First Hit #1: December 7, 1985
I’m going to start off on a wild tangent and hopefully it all ties in at the end.
I’m currently shopping for a new car. My old car isn’t bad, and I might even keep it, but the old car is familiar, and I’ve had it for about four years already. It’s comfortable, it’s familiar, and I like it. But there are new cars out there, with new things and clever features. I find myself shopping not because I need a new car, but because I like the novelty of getting one.
In a sense, this is why trends build and fade. Whether we like the old stuff or not, it becomes too familiar, too comfortable and we want a change into something a bit novel and exciting. Or, of course, we decide to sit in our familiar environment for the rest of our lives, that could also happen. But in a field like pop music, novelty is a big deal, because it’s driven by youth, and youth are much more interested in the new and exciting than the old pair of shoes that’s perfectly fine.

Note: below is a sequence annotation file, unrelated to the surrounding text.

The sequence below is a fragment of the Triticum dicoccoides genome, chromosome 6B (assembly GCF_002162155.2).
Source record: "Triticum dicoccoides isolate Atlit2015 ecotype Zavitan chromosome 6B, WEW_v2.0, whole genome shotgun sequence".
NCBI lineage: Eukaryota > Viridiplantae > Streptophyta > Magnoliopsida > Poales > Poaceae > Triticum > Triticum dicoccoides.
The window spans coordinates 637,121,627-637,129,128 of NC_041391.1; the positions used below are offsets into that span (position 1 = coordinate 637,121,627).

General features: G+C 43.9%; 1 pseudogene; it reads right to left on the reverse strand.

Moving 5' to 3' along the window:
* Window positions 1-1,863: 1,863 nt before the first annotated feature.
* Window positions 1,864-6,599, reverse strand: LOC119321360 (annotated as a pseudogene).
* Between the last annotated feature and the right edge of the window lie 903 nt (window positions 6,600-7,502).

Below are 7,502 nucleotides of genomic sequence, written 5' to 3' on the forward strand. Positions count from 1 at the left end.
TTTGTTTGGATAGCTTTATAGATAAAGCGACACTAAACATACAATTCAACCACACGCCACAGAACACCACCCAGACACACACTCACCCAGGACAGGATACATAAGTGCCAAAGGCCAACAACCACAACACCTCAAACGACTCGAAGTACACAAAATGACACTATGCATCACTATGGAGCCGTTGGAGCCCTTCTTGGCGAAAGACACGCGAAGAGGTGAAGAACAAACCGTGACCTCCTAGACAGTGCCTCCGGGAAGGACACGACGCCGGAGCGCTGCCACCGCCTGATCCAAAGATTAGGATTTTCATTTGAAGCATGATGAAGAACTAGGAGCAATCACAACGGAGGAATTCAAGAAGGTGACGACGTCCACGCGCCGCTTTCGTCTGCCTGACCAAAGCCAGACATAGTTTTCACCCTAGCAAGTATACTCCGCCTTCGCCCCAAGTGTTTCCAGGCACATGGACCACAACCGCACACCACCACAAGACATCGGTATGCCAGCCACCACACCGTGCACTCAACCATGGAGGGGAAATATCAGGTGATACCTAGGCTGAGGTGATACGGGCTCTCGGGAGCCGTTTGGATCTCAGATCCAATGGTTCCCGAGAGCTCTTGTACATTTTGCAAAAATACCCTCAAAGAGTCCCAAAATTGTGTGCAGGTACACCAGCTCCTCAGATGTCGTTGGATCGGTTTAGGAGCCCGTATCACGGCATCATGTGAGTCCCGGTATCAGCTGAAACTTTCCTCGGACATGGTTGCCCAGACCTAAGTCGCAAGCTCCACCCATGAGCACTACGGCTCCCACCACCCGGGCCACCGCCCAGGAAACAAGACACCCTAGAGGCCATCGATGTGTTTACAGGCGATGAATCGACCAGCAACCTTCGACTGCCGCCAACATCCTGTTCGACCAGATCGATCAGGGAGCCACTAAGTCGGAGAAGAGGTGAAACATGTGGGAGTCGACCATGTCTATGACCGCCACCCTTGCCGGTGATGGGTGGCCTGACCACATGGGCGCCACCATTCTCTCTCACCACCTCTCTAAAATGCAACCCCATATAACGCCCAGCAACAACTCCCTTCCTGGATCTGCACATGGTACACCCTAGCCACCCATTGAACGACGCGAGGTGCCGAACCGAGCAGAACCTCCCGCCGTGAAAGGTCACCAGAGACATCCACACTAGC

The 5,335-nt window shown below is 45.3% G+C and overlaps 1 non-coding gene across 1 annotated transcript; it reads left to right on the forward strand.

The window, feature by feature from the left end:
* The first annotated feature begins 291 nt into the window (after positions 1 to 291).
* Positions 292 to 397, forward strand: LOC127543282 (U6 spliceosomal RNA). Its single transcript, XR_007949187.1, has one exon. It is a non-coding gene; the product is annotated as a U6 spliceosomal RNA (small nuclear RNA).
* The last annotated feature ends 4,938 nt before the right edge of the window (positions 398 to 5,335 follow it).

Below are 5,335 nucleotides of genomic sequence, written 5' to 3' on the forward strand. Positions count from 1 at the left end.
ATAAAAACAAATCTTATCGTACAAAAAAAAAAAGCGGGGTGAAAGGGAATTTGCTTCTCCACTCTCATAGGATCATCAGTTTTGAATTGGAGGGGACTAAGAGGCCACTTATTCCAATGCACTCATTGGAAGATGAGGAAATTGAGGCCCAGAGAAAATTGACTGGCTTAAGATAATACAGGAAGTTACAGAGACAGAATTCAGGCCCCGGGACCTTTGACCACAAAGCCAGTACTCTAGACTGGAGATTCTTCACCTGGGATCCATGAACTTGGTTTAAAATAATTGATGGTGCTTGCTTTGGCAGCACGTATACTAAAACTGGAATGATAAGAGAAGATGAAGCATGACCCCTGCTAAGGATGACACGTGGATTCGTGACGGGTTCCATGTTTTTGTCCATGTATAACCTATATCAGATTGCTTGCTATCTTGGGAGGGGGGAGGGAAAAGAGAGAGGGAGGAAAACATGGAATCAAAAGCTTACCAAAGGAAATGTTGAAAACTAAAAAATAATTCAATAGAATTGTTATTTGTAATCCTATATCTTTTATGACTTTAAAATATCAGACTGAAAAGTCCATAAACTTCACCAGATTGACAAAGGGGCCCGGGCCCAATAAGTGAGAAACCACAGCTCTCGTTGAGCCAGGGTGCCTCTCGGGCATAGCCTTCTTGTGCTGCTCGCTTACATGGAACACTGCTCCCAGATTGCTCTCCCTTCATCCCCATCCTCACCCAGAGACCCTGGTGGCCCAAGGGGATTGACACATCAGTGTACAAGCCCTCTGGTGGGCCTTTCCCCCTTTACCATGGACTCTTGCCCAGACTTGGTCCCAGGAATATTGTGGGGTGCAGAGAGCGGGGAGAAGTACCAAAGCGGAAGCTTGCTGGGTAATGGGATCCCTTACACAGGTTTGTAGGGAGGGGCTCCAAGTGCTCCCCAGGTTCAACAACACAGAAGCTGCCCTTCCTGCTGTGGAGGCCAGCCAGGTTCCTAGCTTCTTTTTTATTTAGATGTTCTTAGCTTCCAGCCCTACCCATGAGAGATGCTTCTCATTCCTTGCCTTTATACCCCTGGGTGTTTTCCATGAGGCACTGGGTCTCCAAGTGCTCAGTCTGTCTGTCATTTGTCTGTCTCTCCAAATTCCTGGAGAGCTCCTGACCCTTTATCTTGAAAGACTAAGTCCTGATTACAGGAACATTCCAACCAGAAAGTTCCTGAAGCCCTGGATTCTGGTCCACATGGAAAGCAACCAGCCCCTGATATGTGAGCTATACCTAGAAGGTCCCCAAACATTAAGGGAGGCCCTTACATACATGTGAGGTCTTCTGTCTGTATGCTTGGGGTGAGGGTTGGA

So, like my old car, there’s a point in pop music when the trends get a bit too comfortable and one starts to crave novelty again. With my car, it was this February. With ’80s trends, it was Broken Wings.
It’s a fine song, but it’s so much of the era that I can’t really approach it on its own terms. It just is 80s music, big chorus, lots of synthesizers. I’ve praised this stuff before, and I actually generally kind of like Broken Wings outside of this context, but while it’s a comfortable sound that I generally approve of, I’m sitting here wishing the prevailing trend would move on. So just as I want a new car, I want a new trend, a break with the prevailing ideas of ’80s music. That’s one of the tough things about this project and following pop music as a whole – the shift in trends moves slightly slower than one’s tolerance of them.